A Stadium of Boos, Students Demand Action

Photo by Vanessa Johnson

Angered students are calling for a graduation make-up, but Georgia State says the most they’ll do is reconsider next year’s ceremony.

Georgia State College of Arts and Sciences students, their families and friends gathered at Georgia State Stadium on Thursday, May 10 for the spring commencement ceremony. However, the ceremony was cut short due to inclement weather and now many students are demanding action from the university.

The ceremony was scheduled to start at 7 p.m. Shortly before it began, security personnel told the audience to evacuate into the stadium’s interior due to reported lightning in the area.

Sophia Marchese, one of the graduating seniors, said that the weather seemed great except for some wind.

She said that they had previously been given a piece of paper with instructions on where to sit. When they emerged from what Marchese called “the bunker,” university officials told them to sit wherever they wanted and the ceremony began.

“So, the ceremony starts. Music starts playing, and all of sudden President Becker comes out. He gives a two to five minute speech, the same speech he gives every time but it’s fast. It wasn’t right. And all of a sudden he’s like, ‘On behalf of Georgia State, everybody move their tassels from the right to left and now I declare you as graduates,’” Marchese said.

She said that Becker told the audience that he apologizes for not being able to recognize each person individually due to the risk. Becker told them that the safety of the students and audience was the priority.

“The whole stadium starts booing because everyone realizes right then. They didn’t let us know. We had no idea. They didn’t tell us while we were inside the bunker. We thought we were graduating. We thought we were walking the stage,” Marchese said.

She also said people were upset regarding the cost of commencement and that it didn’t seem like the money spent was worth the shortened ceremony.

“Everybody paid $50. If you collectively really do the math on that, that’s over $100,000 spent just to walk across the stage, and we didn’t get to do it. Not to mention the hundreds of dollars spent on regalia and the hundreds of thousands of dollars probably spent because our school is so diverse — people were probably coming from all around the world,” Marchese said.

According to Marchese, leaving the stadium was hectic and seemed disorganized.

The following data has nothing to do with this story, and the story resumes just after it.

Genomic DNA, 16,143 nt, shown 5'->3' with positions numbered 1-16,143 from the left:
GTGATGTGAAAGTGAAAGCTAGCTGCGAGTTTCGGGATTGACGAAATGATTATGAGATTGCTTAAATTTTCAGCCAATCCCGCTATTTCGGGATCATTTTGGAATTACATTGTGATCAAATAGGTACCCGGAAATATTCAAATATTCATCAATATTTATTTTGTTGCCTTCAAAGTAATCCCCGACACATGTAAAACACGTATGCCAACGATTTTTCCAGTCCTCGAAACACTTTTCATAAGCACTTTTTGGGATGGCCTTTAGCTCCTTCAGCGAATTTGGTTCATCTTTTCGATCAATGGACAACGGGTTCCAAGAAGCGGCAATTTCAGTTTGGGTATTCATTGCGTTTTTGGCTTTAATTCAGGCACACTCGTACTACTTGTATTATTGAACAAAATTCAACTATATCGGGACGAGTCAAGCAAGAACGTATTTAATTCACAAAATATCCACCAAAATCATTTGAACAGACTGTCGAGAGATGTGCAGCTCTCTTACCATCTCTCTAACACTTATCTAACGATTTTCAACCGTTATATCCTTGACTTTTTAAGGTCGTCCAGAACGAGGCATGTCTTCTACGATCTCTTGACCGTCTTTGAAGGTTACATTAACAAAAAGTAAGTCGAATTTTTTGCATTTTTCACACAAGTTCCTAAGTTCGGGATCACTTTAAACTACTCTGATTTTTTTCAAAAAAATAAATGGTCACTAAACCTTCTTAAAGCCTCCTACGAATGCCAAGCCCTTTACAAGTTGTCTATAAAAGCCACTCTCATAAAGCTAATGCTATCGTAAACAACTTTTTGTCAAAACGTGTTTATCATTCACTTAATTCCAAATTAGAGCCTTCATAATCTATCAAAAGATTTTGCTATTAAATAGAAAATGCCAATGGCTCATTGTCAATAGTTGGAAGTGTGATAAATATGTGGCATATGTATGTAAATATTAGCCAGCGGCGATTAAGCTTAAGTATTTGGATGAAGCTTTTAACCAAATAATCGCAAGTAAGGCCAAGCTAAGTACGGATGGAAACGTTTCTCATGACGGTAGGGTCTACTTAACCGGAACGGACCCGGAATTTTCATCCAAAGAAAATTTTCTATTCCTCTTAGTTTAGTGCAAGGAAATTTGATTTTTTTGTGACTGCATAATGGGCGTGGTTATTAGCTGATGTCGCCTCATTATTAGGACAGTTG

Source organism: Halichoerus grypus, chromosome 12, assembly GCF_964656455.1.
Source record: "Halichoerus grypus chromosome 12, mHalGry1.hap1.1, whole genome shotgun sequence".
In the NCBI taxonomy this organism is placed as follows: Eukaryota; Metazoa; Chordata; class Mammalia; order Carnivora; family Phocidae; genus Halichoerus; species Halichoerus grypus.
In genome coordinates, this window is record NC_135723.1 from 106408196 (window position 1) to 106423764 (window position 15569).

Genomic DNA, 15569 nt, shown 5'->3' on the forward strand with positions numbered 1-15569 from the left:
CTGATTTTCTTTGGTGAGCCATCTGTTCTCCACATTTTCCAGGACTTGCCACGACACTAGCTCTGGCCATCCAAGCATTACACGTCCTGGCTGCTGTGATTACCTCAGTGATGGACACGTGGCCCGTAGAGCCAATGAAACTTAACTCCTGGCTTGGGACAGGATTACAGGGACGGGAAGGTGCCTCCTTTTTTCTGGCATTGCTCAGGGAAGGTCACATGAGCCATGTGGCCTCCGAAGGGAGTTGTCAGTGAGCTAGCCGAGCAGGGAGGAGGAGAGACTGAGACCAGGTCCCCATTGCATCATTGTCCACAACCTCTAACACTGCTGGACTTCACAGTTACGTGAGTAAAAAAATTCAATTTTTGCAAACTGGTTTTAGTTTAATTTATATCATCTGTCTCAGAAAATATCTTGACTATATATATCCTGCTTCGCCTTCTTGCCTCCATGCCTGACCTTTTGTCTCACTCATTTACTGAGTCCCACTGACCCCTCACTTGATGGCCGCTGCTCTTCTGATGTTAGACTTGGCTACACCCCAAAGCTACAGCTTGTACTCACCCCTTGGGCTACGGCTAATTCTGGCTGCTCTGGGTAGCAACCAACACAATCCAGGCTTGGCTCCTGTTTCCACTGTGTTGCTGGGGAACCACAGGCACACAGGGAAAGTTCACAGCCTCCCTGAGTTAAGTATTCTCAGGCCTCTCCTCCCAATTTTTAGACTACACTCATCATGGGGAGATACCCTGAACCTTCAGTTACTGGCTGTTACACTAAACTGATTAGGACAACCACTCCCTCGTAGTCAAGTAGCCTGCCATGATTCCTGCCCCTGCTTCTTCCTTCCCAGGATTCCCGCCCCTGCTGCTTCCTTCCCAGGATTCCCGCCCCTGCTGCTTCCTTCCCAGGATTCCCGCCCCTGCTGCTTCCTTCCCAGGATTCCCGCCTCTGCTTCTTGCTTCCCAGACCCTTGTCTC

“We are getting pushed. Students and families were getting pushed out of the stadium,” she said.

Marchese said that the traffic in the parking lot was chaotic as there was no one directing traffic. She said that students started getting out of their cars in order to direct traffic themselves.

In the wake of the botched commencement, one student has demanded action from the university.

Brooklyn Hart began a petition shortly after the ceremony, calling for the university to hold another commencement ceremony.

“I hope that with this petition, [Georgia State] will realize how upset they have made the students and their families. This moment was supposed to be one of the greatest days of our lives and it was ruined by [Georgia State] not having an action plan for situations like this one,” Hart said.

Last year’s commencement was held at Georgia Tech’s McCamish Pavilion, a notorious decision that received backlash from students as well. After discussions with the Student Government Association (SGA), the university decided to host the commencement at Georgia State Stadium. Smaller ceremonies, such as the College of Arts and Sciences Master’s commencement, continue to be held at the GSU Sports Arena.

In a campus-wide email Friday afternoon, Georgia State University President Mark Becker said he was “very sorry” for having to shorten the ceremony. “We (…) were forced to shorten the ceremony to protect all in attendance from the risk of injury,” the message stated.

Becker said that had the university known about the risk of inclement weather by 10 a.m. the morning of the ceremony, they would have rescheduled. “I will revisit the issue of outdoor commencements with the SGA and the University Senate Commencement Committee as we plan for next year,” Becker’s email read.

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